Expanding employment opportunities to those qualified candidates who may have a criminal record could go a long way to alleviating national labor shortages in key roles
One possible solution to some of the labor shortages affecting businesses across the country is to hire qualified people who happen to have a criminal record. This may sound like a charitable endeavor best left to the Corporate Social Responsibility team, but this is not charity.
Indeed, “Second Chance” or “Fair Chance” hiring — when done right — is good for business. Companies can fill workforce gaps and reduce turnover, increasing productivity and cutting on-boarding costs. This practice also has community benefits and is a place where corporate value and social values dovetail. When people with criminal records are employed, economic activity and new tax bases are created, and public safety increases.
A 2021 survey of human resources professionals found that 81% believed that the quality of workers with criminal records is generally the same or better than workers without records, with nearly identical hiring costs. Studies have also shown that retention rates are higher, turnover is lower, and employees with criminal records are more loyal to their employers once hired.
Recent job openings reports from the U.S. Bureau of Labor Statistics showed thousands of open positions in accommodation and food services and in manufacturing — just two of the many industries in which talented people who happen to have criminal records could fill the labor gap.
Offering a second chance
Second-chance hiring is good for employers’ bottom lines in whatever industry they operate. Fortunately, many more business leaders are also recognizing the significant value in second-chance hiring. The Second Chance Business Coalition, led by Jamie Dimon, Chairman and CEO of JPMorgan Chase & Co., and Craig Arnold, Chairman and CEO of Eaton, has brought large businesses into the space. Corporations such as Walmart, McDonalds, Verizon, Accenture, and Koch Industries are among more than three dozen companies that have been brought together by the coalition to work on this issue.
When I was incarcerated, no one asked me for money, but nearly everyone asked me to help them get a job after they were released. Today, I work with businesses to help them develop organizational and risk management strategies to better recruit and retain people with criminal records.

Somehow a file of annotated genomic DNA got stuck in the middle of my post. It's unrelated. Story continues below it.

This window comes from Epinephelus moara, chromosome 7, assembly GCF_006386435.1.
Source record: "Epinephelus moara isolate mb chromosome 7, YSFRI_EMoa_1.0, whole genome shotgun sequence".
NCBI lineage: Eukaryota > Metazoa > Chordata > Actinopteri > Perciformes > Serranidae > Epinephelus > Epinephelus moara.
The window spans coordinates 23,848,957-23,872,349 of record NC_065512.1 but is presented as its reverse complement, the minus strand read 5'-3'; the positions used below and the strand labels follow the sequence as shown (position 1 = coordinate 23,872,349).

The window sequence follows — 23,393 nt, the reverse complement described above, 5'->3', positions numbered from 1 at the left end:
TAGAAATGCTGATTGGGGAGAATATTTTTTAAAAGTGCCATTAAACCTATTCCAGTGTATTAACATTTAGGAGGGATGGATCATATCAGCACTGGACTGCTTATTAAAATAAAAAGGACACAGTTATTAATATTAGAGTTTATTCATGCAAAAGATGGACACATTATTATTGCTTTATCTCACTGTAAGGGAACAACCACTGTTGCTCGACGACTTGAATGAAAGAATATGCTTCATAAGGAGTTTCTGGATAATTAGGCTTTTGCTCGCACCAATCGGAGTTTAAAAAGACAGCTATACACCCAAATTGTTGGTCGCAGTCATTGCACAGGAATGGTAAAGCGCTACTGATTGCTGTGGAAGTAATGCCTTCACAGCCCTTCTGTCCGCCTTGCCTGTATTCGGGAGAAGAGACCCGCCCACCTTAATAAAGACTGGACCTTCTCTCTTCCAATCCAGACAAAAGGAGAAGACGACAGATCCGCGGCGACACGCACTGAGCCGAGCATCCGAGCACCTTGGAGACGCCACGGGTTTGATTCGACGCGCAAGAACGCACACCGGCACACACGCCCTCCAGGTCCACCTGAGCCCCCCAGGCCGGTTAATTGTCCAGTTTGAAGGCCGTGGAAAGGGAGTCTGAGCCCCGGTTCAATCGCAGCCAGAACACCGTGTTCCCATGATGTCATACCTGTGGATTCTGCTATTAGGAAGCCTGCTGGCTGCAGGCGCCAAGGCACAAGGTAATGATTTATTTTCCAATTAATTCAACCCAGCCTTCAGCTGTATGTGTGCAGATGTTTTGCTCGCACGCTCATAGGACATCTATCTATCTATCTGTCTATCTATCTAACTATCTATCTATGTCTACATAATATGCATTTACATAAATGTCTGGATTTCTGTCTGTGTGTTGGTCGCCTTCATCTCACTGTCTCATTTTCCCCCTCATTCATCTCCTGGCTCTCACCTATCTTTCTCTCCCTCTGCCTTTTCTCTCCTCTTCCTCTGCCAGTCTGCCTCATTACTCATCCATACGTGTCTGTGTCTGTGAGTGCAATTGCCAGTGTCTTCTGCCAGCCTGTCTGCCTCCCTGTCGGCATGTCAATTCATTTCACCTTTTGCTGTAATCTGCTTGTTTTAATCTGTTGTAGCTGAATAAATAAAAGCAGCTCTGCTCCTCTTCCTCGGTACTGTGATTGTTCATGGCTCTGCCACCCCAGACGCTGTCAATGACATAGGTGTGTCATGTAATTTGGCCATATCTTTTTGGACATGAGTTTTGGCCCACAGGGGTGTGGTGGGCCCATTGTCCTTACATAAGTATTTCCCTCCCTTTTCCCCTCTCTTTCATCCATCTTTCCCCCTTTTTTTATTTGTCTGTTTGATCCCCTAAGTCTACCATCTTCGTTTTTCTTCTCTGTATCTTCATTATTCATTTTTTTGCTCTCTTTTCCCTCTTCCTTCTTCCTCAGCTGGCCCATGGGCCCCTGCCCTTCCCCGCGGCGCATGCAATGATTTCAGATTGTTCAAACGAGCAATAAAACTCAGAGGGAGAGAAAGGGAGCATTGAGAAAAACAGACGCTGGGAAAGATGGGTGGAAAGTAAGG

A 2021 report from the Alliance for Safety and Justice estimates that one-third of American adults — roughly 78 million people — have a criminal record. The problem is even worse for Black men. A University of Georgia study found that, as of 2010, 33% of Black men had a felony conviction compared to 8% for all adults.
Unemployment also has been an inescapable by-product of a criminal record. The Prison Policy Initiative calculated that the unemployment rate for people with criminal records is over 27%. By contrast, the country’s overall unemployment rate currently stands at just 3.5%.
Expungement as a risk management tool
Expungement, or record-clearing, is a powerful risk management tool for businesses, but the system can vary drastically among states. For example, a minor drug offense in Florida can stay on a person’s criminal record for life, while a much more serious offense that involved prison time may be expunged in another state. When an employer performs a background check, the Florida person who never served a day in jail will be classified as a “felon” while the person who did years in prison will not.
Fourteen states now broadly allow felonies and misdemeanors to be expunged, while another 23 states have narrower expungement criteria for felonies and misdemeanors. Five other states allow expungement only for pardoned felonies and certain misdemeanors, and three states and the District of Columbia allow only misdemeanor expungement. Five states and the federal system have no expungement law. Without broad record-clearing laws, a person with even a minor criminal conviction will always wear that scarlet letter.
Broader expungement laws have risk management benefits as well. This creates additional issues for chief human resources officers, corporate general counsels, and employment lawyers. Most businesses will never learn of an expunged record, which generally adds additional protections against negligent hiring cases and creates no additional work for corporate staff. In contrast, when a background check has a criminal conviction, the business may have to take additional steps before it can hire the person under the Fair Credit Reporting Act, applicable state laws, and its own risk management strategy.
Without expungement, the risk management landscape is largely governed by state law. For example, Colorado law prohibits an employee’s criminal record from being introduced as evidence in a lawsuit against an employer unless there is a direct relationship between the criminal history and the underlying facts of the claim (Colo. Rev. Stat. Ann. § 8-2-201(2)(a)(I)). Florida — a state without a record-clearing process — protects employers from a negligent-hiring presumption in cases in which the criminal-records check “did not reveal any information that reasonably demonstrated the unsuitability of the prospective employee” (§ 768.096, Fla. Stat.).
Hiring and retention are core business functions and are not an option for companies to achieve success. Unlocking this relatively untapped talent pool can help businesses grow and thrive, creating profits for the business and benefits for its stakeholders, employees, and surrounding community.
Hear more about John’s work, his former legal career, and his journey from prison to expert on re-entry into society after prison on Episode 108 of The Hearing: A Legal Podcast from Thomson Reuters.